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Hi Carrie,

I get the impression that this is a rather emerging trend, but sadly, not
too suprising.  Celtic festivals, whether in the U.S. or elsewhere have
always been 'political', some more overtly than others. A few researchers
have noted in particular that Scottish American festivals (Highland Games)
draw this sort of crowd.  It may be related to the militarism which
sometimes accompanies these festivals.  An anthropologist I know (also an
Amy but last name suddenly escaping me) has looked at how Highland Games
have been linked to expressions of U.S. Southern identity, and have as a
result been attracting a rather unsavory element. She has written a book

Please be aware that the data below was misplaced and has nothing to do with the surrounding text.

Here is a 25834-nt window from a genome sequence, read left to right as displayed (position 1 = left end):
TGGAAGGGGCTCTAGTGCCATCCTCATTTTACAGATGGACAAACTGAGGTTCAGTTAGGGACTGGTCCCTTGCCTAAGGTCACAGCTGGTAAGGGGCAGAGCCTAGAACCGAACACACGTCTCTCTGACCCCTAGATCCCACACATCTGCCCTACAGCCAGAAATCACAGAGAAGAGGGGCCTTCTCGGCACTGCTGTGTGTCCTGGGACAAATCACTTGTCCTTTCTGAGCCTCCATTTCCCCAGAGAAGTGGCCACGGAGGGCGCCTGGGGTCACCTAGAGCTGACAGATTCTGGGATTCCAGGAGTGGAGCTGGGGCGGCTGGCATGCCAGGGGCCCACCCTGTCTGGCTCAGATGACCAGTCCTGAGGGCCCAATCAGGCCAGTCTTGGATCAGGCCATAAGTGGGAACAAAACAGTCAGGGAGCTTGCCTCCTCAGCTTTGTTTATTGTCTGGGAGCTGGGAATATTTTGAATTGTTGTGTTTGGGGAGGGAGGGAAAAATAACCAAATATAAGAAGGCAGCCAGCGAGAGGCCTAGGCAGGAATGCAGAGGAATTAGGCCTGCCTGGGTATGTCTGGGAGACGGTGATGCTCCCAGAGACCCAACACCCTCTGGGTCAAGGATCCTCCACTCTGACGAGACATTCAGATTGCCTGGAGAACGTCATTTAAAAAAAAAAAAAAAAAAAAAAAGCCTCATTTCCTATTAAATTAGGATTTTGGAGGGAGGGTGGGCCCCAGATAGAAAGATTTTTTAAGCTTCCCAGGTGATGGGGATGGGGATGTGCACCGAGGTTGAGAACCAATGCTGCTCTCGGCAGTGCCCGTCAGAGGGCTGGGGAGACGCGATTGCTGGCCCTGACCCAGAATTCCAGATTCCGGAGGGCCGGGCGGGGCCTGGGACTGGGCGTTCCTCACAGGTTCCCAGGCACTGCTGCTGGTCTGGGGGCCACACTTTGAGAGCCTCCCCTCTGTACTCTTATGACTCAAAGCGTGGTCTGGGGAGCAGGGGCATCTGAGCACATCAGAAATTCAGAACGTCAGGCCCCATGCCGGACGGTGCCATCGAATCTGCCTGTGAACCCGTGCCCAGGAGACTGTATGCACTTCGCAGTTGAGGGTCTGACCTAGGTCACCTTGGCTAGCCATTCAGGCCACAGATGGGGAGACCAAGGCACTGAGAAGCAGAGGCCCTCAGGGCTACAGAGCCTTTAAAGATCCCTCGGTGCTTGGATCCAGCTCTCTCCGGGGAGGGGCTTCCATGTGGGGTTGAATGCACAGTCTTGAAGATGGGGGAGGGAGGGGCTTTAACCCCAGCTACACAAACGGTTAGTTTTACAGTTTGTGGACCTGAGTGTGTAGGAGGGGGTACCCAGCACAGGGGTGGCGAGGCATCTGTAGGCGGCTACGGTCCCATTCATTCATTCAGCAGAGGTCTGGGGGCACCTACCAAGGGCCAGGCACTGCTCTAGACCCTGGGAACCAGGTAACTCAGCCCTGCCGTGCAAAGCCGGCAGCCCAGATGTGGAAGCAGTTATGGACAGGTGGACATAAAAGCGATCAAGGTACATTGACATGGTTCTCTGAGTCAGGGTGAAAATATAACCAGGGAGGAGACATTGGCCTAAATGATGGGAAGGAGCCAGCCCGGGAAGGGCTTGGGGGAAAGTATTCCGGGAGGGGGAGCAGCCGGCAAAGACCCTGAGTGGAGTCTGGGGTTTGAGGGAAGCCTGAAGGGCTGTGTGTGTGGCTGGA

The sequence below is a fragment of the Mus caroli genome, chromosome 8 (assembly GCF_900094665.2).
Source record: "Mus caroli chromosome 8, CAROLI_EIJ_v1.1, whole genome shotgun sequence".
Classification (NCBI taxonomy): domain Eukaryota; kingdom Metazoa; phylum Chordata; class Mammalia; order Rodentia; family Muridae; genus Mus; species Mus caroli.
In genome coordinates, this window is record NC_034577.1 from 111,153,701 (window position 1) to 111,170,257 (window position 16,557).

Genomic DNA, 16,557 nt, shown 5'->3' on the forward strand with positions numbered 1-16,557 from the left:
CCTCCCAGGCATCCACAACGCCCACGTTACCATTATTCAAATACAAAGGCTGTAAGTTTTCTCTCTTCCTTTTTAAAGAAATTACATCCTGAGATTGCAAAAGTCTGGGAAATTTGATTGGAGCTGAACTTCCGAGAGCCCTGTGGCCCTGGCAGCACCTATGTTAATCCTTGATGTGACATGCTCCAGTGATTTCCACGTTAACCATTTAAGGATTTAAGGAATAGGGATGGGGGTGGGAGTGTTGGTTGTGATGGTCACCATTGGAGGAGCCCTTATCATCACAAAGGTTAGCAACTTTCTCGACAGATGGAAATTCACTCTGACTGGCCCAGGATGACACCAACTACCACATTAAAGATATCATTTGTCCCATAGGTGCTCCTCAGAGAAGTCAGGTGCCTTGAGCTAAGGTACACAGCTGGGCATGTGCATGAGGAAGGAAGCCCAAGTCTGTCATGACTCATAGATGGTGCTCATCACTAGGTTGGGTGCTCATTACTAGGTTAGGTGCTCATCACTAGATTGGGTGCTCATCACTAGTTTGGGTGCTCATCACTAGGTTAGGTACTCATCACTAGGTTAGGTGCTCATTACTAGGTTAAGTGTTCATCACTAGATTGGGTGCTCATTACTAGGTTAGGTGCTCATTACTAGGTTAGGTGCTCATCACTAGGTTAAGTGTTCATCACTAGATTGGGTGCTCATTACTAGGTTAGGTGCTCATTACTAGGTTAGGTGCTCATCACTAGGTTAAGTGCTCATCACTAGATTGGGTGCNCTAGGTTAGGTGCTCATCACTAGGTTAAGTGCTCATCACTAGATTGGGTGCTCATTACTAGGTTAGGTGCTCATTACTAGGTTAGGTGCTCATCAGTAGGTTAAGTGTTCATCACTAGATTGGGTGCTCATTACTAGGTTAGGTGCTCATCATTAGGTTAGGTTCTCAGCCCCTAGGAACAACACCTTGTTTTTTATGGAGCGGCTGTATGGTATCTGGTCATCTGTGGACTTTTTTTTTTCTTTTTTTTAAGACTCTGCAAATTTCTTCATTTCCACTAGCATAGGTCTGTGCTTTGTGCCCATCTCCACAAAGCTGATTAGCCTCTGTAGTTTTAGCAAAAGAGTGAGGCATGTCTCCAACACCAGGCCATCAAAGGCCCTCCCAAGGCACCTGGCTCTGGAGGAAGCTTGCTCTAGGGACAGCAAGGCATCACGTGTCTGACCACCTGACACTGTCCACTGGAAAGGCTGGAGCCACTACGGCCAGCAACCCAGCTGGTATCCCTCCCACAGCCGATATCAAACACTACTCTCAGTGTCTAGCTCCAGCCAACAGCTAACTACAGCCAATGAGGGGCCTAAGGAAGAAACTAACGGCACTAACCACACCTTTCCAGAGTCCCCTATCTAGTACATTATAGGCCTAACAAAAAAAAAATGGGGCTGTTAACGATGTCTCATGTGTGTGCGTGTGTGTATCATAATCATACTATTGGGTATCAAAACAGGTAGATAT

about it, I'll try to get more details.

The BNP also uses Celtic motifs in constructing an idea of a 'racially pure
Celtic Britain'.

What interests me about all this is that 'Celtic' has been so equated with
'left-wing', alternative, peaceful etc., certainly since the 20th c. This is
so ingrained that some Celtic nationalists with whom I have worked cannot
even comprehend that there might be right wing overtones to their beliefs.
Of course, I want to make a distinction between this and assertions of
identity, language and minority rights, which I think are crucial for Celtic
peoples. I'm sure you all know the distinction I mean.

Thanks all for letting me go on.  I need a bit of Celtic communication
desperately at the moment.
Amy

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